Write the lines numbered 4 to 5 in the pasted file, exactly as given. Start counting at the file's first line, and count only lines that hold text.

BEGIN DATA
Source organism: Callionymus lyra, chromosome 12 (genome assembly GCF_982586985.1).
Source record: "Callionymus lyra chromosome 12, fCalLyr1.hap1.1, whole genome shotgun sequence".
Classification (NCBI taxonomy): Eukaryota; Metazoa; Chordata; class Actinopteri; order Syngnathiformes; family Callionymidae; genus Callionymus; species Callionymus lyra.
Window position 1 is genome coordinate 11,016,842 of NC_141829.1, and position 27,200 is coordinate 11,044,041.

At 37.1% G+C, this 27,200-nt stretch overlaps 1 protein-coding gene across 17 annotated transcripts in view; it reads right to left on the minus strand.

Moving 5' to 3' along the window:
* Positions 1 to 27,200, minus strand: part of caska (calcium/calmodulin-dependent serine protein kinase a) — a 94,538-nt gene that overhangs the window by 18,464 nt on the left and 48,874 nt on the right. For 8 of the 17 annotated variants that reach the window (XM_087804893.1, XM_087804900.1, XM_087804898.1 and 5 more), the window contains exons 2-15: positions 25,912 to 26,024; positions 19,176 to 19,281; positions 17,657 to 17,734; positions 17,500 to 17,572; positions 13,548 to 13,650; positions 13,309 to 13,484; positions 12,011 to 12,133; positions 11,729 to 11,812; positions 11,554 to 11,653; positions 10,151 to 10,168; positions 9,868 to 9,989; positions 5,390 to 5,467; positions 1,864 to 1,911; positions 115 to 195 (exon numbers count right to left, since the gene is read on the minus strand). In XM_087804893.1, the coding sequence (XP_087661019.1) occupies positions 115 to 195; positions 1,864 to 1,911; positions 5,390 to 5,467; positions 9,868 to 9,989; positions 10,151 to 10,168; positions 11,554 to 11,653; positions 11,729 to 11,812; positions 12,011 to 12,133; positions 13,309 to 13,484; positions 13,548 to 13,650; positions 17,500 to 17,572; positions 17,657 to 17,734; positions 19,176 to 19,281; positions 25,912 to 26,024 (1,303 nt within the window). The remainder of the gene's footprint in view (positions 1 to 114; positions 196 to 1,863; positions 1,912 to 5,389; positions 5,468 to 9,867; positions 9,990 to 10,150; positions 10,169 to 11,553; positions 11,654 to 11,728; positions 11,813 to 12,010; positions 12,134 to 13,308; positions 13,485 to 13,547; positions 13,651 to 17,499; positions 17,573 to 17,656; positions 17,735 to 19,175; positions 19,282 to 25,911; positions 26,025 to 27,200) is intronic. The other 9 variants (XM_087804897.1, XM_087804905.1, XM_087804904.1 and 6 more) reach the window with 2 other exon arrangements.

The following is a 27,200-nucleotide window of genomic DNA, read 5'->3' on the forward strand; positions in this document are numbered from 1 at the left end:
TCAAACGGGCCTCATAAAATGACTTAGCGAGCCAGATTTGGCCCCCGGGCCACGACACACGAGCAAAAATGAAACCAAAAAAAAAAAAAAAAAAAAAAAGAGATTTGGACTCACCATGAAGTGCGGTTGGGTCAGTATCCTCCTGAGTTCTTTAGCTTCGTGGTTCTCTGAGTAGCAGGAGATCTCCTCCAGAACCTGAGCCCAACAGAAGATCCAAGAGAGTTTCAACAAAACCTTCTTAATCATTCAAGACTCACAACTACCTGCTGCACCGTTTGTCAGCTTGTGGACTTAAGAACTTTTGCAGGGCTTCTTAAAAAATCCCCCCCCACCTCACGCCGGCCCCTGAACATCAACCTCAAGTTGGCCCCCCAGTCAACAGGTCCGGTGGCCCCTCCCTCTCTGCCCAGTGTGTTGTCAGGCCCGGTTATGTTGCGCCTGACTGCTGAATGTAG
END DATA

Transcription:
Window position 1 is genome coordinate 11,016,842 of NC_141829.1, and position 27,200 is coordinate 11,044,041.

At 37.1% G+C, this 27,200-nt stretch overlaps 1 protein-coding gene across 17 annotated transcripts in view; it reads right to left on the minus strand.